Gut and Liver 2008; 2(1): 30-38 https://doi.org/10.5009/gnl.2008.2.1.30 Comparative Efficacy of Rabeprazole and Pantoprazole in the Control of Nocturnal Acid Output and Intragastric Acidity
Author Information
Hank S. Wang*, David S. Oh*,†, Ariana Anderson, Jose Nieto*,†, Phuong Tien, Gordon Ohning*,†, and Joseph R. Pisegna*,†
*Department of Medicine, David Geffen School of Medicine at UCLA, Department of Gastroenterology and Hepatology, Veterans Administration Greater Los Angeles Healthcare System and Department of Statistics, UCLA, Los Angeles, California, USA

Joseph R. Pisegna
© The Korean Society of Gastroenterology, the Korean Society of Gastrointestinal Endoscopy, the Korean Society of Neurogastroenterology and Motility, Korean College of Helicobacter and Upper Gastrointestinal Research, Korean Association the Study of Intestinal Diseases, the Korean Association for the Study of the Liver, Korean Pancreatobiliary Association, and Korean Society of Gastrointestinal Cancer. All rights reserved.

Abstract
Background/Aims: Nocturnal reflux is a largely undiagnosed and unmanaged condition predisposing to multiple esophageal complications. We evaluated the effects of rabeprazole and pantoprazole on nocturnal intragastric pH and gastric acid output during Day 1 of therapy following the consumption of standard meals. Methods: The study had a double-blinded, randomized, two-way crossover design, and involved 15 patients with a history of mild reflux. Following an overnight fast, patients were given either rabeprazole (20 mg) or pantoprazole (40 mg) prior to the first of three standard Western meals. They then underwent overnight continuous intragastric pH monitoring and gastric acid output measurement. The drug effect was analyzed using a two-treatment, two-period crossover mixed model. Results: The percentage of time during which the mean intragastric pH was greater than 4.0 and gastric acid output was less than 2.0 was higher for oral rabeprazole (p<0.05). The inhibition of acid output was greater for rabeprazole at almost all time points. Furthermore, the mean time-matched pH values differed significantly over the first 8.3 hours (p<0.05). Conclusions: On day 1, oral rabeprazole inhibited acid output to a greater extent and for a longer period than pantoprazole, and the intragastric pH was significantly higher for rabeprazole than for pantoprazole over the first 8.3 hours. (Gut and Liver 2008;2:30-38)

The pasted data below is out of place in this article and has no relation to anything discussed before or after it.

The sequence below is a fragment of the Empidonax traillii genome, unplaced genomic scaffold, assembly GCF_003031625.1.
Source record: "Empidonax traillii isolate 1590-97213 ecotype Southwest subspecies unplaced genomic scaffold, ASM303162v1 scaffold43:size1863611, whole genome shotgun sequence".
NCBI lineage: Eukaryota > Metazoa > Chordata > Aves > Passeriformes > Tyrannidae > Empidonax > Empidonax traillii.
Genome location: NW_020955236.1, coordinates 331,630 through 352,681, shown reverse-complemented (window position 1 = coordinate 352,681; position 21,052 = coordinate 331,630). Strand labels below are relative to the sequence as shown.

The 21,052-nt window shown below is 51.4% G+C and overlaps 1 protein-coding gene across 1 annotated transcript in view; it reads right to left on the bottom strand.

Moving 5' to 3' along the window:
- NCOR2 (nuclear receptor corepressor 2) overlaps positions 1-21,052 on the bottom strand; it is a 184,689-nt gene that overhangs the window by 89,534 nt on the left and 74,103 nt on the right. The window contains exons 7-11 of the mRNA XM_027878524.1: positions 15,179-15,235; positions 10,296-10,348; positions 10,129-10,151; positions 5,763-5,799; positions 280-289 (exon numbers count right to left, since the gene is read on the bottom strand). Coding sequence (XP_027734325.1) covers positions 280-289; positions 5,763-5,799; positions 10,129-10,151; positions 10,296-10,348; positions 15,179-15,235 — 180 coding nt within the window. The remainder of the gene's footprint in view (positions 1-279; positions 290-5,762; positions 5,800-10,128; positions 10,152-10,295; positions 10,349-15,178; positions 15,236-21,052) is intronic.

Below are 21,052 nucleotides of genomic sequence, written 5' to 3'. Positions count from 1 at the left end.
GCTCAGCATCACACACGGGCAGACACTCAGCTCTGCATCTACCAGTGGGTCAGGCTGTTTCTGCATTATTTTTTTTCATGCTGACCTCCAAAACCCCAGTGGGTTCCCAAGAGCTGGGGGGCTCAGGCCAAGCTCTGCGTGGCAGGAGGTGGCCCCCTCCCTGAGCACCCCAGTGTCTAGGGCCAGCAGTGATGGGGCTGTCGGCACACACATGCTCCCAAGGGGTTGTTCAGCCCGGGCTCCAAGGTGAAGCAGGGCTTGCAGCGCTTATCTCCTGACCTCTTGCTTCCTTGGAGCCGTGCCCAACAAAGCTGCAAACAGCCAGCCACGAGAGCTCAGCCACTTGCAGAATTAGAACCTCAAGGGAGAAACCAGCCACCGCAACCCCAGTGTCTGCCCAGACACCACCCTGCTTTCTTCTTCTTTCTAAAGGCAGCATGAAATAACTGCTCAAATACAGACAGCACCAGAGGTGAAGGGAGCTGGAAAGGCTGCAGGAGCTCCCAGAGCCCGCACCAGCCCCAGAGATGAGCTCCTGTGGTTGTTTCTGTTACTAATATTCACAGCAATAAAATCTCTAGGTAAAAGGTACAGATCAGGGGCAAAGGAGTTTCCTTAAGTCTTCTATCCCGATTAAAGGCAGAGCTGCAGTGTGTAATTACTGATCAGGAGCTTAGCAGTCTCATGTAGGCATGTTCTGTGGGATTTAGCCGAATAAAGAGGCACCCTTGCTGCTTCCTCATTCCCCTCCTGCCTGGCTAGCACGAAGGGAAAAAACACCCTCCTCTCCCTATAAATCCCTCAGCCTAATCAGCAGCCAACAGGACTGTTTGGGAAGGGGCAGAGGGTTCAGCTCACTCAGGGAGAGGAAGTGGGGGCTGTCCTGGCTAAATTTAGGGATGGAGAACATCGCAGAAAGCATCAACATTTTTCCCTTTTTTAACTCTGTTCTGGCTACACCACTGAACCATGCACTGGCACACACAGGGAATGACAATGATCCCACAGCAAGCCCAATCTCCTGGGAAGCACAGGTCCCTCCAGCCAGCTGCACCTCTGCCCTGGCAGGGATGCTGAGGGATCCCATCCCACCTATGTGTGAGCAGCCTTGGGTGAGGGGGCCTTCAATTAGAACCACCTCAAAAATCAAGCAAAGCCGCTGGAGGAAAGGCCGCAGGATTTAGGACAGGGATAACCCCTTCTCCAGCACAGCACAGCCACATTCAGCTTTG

Keywords: Nocturnal; Reflux; Acid; Rabeprazole; Pantoprazole
Abstract
Background/Aims: Nocturnal reflux is a largely undiagnosed and unmanaged condition predisposing to multiple esophageal complications. We evaluated the effects of rabeprazole and pantoprazole on nocturnal intragastric pH and gastric acid output during Day 1 of therapy following the consumption of standard meals. Methods: The study had a double-blinded, randomized, two-way crossover design, and involved 15 patients with a history of mild reflux. Following an overnight fast, patients were given either rabeprazole (20 mg) or pantoprazole (40 mg) prior to the first of three standard Western meals. They then underwent overnight continuous intragastric pH monitoring and gastric acid output measurement. The drug effect was analyzed using a two-treatment, two-period crossover mixed model. Results: The percentage of time during which the mean intragastric pH was greater than 4.0 and gastric acid output was less than 2.0 was higher for oral rabeprazole (p<0.05). The inhibition of acid output was greater for rabeprazole at almost all time points. Furthermore, the mean time-matched pH values differed significantly over the first 8.3 hours (p<0.05). Conclusions: On day 1, oral rabeprazole inhibited acid output to a greater extent and for a longer period than pantoprazole, and the intragastric pH was significantly higher for rabeprazole than for pantoprazole over the first 8.3 hours. (Gut and Liver 2008;2:30-38)
Keywords: Nocturnal; Reflux; Acid; Rabeprazole; Pantoprazole
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